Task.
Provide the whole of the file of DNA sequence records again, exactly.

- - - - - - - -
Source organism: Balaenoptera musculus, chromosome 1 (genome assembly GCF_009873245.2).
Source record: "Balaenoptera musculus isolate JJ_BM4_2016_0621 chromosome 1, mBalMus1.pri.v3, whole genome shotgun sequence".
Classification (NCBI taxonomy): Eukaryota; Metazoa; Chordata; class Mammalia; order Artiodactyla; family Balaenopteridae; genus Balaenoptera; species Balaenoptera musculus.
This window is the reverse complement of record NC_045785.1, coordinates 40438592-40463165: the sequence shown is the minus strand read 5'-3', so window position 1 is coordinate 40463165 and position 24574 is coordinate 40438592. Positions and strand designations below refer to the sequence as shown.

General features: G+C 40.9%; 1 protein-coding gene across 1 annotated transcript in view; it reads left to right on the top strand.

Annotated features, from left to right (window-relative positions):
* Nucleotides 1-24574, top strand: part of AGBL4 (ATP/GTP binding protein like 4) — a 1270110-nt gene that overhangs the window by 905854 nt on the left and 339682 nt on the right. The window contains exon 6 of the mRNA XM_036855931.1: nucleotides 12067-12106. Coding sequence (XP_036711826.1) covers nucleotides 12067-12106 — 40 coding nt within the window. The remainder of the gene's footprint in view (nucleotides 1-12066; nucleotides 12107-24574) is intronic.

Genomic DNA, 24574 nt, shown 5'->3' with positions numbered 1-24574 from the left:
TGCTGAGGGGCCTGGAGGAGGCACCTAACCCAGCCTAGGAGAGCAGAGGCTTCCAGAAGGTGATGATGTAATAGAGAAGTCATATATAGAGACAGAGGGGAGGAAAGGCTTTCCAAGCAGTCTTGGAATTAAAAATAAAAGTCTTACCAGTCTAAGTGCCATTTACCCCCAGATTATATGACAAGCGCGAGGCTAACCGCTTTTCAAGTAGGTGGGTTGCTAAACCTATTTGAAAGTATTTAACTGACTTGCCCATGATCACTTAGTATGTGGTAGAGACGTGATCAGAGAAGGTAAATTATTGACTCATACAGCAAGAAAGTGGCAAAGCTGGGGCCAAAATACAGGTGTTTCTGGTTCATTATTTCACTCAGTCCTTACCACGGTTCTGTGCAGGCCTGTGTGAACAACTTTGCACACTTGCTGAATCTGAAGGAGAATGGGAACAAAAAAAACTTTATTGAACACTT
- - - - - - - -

Source organism: Balaenoptera musculus, chromosome 1 (genome assembly GCF_009873245.2).
Source record: "Balaenoptera musculus isolate JJ_BM4_2016_0621 chromosome 1, mBalMus1.pri.v3, whole genome shotgun sequence".
Classification (NCBI taxonomy): Eukaryota; Metazoa; Chordata; class Mammalia; order Artiodactyla; family Balaenopteridae; genus Balaenoptera; species Balaenoptera musculus.
This window is the reverse complement of record NC_045785.1, coordinates 40438592-40463165: the sequence shown is the minus strand read 5'-3', so window position 1 is coordinate 40463165 and position 24574 is coordinate 40438592. Positions and strand designations below refer to the sequence as shown.

General features: G+C 40.9%; 1 protein-coding gene across 1 annotated transcript in view; it reads left to right on the top strand.

Annotated features, from left to right (window-relative positions):
* Nucleotides 1-24574, top strand: part of AGBL4 (ATP/GTP binding protein like 4) — a 1270110-nt gene that overhangs the window by 905854 nt on the left and 339682 nt on the right. The window contains exon 6 of the mRNA XM_036855931.1: nucleotides 12067-12106. Coding sequence (XP_036711826.1) covers nucleotides 12067-12106 — 40 coding nt within the window. The remainder of the gene's footprint in view (nucleotides 1-12066; nucleotides 12107-24574) is intronic.

Genomic DNA, 24574 nt, shown 5'->3' with positions numbered 1-24574 from the left:
TGCTGAGGGGCCTGGAGGAGGCACCTAACCCAGCCTAGGAGAGCAGAGGCTTCCAGAAGGTGATGATGTAATAGAGAAGTCATATATAGAGACAGAGGGGAGGAAAGGCTTTCCAAGCAGTCTTGGAATTAAAAATAAAAGTCTTACCAGTCTAAGTGCCATTTACCCCCAGATTATATGACAAGCGCGAGGCTAACCGCTTTTCAAGTAGGTGGGTTGCTAAACCTATTTGAAAGTATTTAACTGACTTGCCCATGATCACTTAGTATGTGGTAGAGACGTGATCAGAGAAGGTAAATTATTGACTCATACAGCAAGAAAGTGGCAAAGCTGGGGCCAAAATACAGGTGTTTCTGGTTCATTATTTCACTCAGTCCTTACCACGGTTCTGTGCAGGCCTGTGTGAACAACTTTGCACACTTGCTGAATCTGAAGGAGAATGGGAACAAAAAAAACTTTATTGAACACTT